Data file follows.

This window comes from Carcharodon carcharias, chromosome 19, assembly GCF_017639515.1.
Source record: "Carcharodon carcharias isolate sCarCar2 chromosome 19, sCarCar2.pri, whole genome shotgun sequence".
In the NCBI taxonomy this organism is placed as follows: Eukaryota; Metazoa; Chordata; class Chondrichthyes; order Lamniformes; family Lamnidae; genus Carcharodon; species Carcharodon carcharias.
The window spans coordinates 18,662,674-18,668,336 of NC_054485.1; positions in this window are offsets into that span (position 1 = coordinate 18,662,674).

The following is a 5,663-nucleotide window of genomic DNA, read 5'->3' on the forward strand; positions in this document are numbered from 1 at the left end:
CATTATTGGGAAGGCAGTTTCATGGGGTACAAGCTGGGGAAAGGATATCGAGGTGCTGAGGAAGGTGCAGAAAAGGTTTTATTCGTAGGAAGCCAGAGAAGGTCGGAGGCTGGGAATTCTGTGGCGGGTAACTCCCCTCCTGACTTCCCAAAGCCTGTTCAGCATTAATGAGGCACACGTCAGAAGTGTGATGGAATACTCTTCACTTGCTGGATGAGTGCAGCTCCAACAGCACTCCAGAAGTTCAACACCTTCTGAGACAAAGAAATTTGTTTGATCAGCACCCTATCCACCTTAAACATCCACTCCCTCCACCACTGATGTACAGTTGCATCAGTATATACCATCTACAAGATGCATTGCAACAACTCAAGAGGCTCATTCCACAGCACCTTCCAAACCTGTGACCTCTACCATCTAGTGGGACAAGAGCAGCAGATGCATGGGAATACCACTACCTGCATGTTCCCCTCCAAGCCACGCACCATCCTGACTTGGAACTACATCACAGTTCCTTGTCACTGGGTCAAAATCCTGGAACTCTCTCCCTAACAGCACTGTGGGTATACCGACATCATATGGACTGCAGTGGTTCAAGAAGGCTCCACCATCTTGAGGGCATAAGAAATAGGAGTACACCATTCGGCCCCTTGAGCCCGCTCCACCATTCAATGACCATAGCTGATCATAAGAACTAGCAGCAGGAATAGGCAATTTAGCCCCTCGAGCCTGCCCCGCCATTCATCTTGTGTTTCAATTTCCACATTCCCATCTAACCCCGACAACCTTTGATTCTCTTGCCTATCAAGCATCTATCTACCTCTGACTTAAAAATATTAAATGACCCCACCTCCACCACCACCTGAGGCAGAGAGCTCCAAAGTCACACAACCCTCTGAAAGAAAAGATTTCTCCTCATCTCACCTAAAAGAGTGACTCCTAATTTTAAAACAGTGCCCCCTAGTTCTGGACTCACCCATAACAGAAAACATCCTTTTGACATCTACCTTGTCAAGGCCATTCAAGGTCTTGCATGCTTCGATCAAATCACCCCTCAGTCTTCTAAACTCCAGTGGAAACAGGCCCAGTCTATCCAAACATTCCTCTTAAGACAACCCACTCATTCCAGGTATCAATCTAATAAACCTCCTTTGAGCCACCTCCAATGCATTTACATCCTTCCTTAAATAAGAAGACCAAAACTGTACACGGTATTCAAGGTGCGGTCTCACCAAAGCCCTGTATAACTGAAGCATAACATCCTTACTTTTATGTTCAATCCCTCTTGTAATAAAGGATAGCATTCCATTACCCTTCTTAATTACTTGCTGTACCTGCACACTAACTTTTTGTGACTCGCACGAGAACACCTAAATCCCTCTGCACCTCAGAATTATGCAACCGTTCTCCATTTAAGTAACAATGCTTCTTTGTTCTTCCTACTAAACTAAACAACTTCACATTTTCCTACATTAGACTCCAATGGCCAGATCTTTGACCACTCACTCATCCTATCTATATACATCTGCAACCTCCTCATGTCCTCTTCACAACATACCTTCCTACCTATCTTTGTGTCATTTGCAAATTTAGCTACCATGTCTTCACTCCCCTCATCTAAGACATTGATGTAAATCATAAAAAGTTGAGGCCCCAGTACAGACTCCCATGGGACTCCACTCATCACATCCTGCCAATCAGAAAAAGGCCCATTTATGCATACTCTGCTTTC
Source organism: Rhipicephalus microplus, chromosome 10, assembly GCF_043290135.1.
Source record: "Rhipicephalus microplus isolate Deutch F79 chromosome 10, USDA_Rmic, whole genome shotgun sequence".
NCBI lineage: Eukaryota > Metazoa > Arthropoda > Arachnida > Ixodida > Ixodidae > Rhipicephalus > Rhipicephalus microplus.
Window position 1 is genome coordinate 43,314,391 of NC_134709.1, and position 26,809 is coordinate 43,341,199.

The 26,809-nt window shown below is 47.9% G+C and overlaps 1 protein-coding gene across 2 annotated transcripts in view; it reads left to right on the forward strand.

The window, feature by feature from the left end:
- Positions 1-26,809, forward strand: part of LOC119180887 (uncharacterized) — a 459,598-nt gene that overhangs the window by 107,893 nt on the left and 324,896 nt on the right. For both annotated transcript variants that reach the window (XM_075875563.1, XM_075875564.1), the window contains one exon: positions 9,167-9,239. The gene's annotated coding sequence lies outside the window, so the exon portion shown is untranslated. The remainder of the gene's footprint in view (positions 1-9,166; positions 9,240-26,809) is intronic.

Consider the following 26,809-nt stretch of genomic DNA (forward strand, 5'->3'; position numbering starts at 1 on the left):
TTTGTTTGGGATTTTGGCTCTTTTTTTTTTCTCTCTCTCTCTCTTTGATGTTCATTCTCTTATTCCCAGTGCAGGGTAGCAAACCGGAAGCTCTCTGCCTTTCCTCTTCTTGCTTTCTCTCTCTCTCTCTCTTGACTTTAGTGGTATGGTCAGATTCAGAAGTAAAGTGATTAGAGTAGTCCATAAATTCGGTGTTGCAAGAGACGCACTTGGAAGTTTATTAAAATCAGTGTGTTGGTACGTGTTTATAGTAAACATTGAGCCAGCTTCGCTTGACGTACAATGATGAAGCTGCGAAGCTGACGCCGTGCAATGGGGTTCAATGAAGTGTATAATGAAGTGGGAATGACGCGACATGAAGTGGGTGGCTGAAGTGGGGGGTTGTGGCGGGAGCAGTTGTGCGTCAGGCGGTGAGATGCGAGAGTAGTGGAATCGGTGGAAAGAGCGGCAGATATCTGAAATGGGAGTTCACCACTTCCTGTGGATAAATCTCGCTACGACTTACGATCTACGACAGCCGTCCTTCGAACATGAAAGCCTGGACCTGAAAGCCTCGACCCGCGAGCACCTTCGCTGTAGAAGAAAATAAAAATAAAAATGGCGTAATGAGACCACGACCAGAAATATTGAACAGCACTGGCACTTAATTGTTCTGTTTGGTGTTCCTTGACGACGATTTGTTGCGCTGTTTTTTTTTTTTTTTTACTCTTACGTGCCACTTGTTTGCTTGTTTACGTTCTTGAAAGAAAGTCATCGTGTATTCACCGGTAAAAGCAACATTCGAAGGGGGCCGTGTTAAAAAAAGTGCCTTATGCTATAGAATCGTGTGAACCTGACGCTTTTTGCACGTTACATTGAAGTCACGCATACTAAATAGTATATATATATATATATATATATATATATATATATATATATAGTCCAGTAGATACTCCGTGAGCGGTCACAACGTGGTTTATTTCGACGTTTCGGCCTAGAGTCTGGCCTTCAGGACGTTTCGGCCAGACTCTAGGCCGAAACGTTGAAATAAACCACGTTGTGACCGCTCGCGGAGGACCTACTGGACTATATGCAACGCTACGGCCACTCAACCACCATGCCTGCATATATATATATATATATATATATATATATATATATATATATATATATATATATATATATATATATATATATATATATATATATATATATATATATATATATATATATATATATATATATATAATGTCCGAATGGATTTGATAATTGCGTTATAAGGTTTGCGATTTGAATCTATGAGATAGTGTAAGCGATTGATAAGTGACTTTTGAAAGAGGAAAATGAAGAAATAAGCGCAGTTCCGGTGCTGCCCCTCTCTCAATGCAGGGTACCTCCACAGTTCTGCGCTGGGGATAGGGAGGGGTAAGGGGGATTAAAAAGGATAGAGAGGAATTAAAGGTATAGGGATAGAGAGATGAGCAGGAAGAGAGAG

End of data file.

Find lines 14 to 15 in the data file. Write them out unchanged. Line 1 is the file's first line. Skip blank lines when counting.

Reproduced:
Consider the following 26,809-nt stretch of genomic DNA (forward strand, 5'->3'; position numbering starts at 1 on the left):
TTTGTTTGGGATTTTGGCTCTTTTTTTTTTCTCTCTCTCTCTCTTTGATGTTCATTCTCTTATTCCCAGTGCAGGGTAGCAAACCGGAAGCTCTCTGCCTTTCCTCTTCTTGCTTTCTCTCTCTCTCTCTCTTGACTTTAGTGGTATGGTCAGATTCAGAAGTAAAGTGATTAGAGTAGTCCATAAATTCGGTGTTGCAAGAGACGCACTTGGAAGTTTATTAAAATCAGTGTGTTGGTACGTGTTTATAGTAAACATTGAGCCAGCTTCGCTTGACGTACAATGATGAAGCTGCGAAGCTGACGCCGTGCAATGGGGTTCAATGAAGTGTATAATGAAGTGGGAATGACGCGACATGAAGTGGGTGGCTGAAGTGGGGGGTTGTGGCGGGAGCAGTTGTGCGTCAGGCGGTGAGATGCGAGAGTAGTGGAATCGGTGGAAAGAGCGGCAGATATCTGAAATGGGAGTTCACCACTTCCTGTGGATAAATCTCGCTACGACTTACGATCTACGACAGCCGTCCTTCGAACATGAAAGCCTGGACCTGAAAGCCTCGACCCGCGAGCACCTTCGCTGTAGAAGAAAATAAAAATAAAAATGGCGTAATGAGACCACGACCAGAAATATTGAACAGCACTGGCACTTAATTGTTCTGTTTGGTGTTCCTTGACGACGATTTGTTGCGCTGTTTTTTTTTTTTTTTTACTCTTACGTGCCACTTGTTTGCTTGTTTACGTTCTTGAAAGAAAGTCATCGTGTATTCACCGGTAAAAGCAACATTCGAAGGGGGCCGTGTTAAAAAAAGTGCCTTATGCTATAGAATCGTGTGAACCTGACGCTTTTTGCACGTTACATTGAAGTCACGCATACTAAATAGTATATATATATATATATATATATATATATATATATATATATAGTCCAGTAGATACTCCGTGAGCGGTCACAACGTGGTTTATTTCGACGTTTCGGCCTAGAGTCTGGCCTTCAGGACGTTTCGGCCAGACTCTAGGCCGAAACGTTGAAATAAACCACGTTGTGACCGCTCGCGGAGGACCTACTGGACTATATGCAACGCTACGGCCACTCAACCACCATGCCTGCATATATATATATATATATATATATATATATATATATATATATATATATATATATATATATATATATATATATATATATATATATATATATATATATATATATATATATATATATATATATATAATGTCCGAATGGATTTGATAATTGCGTTATAAGGTTTGCGATTTGAATCTATGAGATAGTGTAAGCGATTGATAAGTGACTTTTGAAAGAGGAAAATGAAGAAATAAGCGCAGTTCCGGTGCTGCCCCTCTCTCAATGCAGGGTACCTCCACAGTTCTGCGCTGGGGATAGGGAGGGGTAAGGGGGATTAAAAAGGATAGAGAGGAATTAAAGGTATAGGGATAGAGAGATGAGCAGGAAGAGAGAG